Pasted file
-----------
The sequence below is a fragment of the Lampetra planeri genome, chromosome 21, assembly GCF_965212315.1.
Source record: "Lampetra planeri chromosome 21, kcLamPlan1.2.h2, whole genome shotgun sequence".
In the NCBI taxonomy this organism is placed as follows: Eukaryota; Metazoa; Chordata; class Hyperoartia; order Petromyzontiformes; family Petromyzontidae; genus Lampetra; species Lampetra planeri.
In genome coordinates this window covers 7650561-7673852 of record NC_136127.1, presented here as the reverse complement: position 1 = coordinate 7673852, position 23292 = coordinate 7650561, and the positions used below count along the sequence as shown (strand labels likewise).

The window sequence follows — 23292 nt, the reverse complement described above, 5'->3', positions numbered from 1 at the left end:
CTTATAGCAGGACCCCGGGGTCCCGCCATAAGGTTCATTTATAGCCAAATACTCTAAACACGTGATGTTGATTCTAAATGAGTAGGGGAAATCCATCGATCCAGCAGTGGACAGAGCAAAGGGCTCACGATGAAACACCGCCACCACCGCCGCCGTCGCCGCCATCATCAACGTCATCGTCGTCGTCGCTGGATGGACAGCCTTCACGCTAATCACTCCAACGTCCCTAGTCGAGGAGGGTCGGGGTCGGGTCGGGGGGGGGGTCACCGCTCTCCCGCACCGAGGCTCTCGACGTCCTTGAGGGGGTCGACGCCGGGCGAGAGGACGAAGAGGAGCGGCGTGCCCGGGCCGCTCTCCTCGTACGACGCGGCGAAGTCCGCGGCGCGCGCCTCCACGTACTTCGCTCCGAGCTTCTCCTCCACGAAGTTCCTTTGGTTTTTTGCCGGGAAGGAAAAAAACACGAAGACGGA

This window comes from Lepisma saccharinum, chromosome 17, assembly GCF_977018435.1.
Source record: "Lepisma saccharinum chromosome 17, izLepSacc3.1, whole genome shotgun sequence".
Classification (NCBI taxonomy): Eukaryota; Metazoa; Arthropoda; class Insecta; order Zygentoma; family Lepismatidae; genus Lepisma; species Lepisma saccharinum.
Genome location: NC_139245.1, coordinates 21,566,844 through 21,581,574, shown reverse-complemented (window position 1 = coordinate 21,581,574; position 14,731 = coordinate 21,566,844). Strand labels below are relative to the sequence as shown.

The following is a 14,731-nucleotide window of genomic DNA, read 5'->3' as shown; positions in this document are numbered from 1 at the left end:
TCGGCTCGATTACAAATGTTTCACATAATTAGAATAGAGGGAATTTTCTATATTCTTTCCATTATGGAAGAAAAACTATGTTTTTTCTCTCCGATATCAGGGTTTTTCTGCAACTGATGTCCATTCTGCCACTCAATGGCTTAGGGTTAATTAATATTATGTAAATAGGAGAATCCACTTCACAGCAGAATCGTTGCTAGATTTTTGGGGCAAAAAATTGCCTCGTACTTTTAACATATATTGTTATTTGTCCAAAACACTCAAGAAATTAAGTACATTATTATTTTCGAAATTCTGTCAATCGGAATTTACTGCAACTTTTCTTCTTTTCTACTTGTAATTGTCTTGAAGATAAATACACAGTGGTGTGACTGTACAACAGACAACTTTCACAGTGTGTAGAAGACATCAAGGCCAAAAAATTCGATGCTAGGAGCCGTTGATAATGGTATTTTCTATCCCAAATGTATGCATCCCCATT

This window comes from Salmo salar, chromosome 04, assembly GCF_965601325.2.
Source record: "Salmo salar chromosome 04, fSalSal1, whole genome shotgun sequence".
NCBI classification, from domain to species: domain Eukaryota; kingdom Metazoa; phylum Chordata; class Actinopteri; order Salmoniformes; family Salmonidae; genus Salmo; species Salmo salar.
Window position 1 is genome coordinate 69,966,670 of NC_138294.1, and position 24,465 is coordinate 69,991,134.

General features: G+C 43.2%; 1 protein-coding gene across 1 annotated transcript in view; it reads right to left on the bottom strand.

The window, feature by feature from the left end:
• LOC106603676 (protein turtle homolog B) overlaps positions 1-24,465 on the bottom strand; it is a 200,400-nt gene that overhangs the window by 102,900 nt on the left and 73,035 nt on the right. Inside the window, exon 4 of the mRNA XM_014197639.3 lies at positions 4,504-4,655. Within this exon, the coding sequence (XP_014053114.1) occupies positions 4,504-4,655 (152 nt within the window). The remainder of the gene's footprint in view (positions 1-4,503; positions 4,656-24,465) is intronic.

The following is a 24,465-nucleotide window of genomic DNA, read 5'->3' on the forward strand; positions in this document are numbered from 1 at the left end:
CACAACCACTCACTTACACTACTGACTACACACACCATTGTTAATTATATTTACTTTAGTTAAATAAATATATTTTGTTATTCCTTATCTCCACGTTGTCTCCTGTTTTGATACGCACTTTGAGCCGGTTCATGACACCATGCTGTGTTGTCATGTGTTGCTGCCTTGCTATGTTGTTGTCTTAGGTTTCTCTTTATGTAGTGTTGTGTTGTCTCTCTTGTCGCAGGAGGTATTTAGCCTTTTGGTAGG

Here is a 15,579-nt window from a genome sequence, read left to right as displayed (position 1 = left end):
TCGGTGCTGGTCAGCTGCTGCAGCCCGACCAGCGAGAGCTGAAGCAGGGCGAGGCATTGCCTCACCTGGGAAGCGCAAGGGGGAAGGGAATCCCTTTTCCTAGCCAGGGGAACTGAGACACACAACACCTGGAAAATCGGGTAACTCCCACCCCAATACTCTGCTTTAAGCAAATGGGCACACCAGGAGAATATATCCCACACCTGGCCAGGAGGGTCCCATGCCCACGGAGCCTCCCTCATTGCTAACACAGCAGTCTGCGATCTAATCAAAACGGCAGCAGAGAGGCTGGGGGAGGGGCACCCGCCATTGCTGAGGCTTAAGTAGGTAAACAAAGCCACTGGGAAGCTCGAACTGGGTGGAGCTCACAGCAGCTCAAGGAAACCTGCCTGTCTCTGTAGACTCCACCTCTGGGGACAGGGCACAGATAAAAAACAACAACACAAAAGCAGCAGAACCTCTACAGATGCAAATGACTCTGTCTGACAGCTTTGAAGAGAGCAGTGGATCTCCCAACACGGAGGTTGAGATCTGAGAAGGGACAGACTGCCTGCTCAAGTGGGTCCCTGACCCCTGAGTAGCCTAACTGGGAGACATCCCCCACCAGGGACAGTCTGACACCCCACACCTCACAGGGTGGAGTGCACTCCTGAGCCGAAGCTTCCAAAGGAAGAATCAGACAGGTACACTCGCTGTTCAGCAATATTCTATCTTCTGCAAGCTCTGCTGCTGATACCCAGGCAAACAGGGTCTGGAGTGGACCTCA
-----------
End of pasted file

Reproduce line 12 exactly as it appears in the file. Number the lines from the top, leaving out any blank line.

TCGGCTCGATTACAAATGTTTCACATAATTAGAATAGAGGGAATTTTCTATATTCTTTCCATTATGGAAGAAAAACTATGTTTTTTCTCTCCGATATCAGGGTTTTTCTGCAACTGATGTCCATTCTGCCACTCAATGGCTTAGGGTTAATTAATATTATGTAAATAGGAGAATCCACTTCACAGCAGAATCGTTGCTAGATTTTTGGGGCAAAAAATTGCCTCGTACTTTTAACATATATTGTTATTTGTCCAAAACACTCAAGAAATTAAGTACATTATTATTTTCGAAATTCTGTCAATCGGAATTTACTGCAACTTTTCTTCTTTTCTACTTGTAATTGTCTTGAAGATAAATACACAGTGGTGTGACTGTACAACAGACAACTTTCACAGTGTGTAGAAGACATCAAGGCCAAAAAATTCGATGCTAGGAGCCGTTGATAATGGTATTTTCTATCCCAAATGTATGCATCCCCATT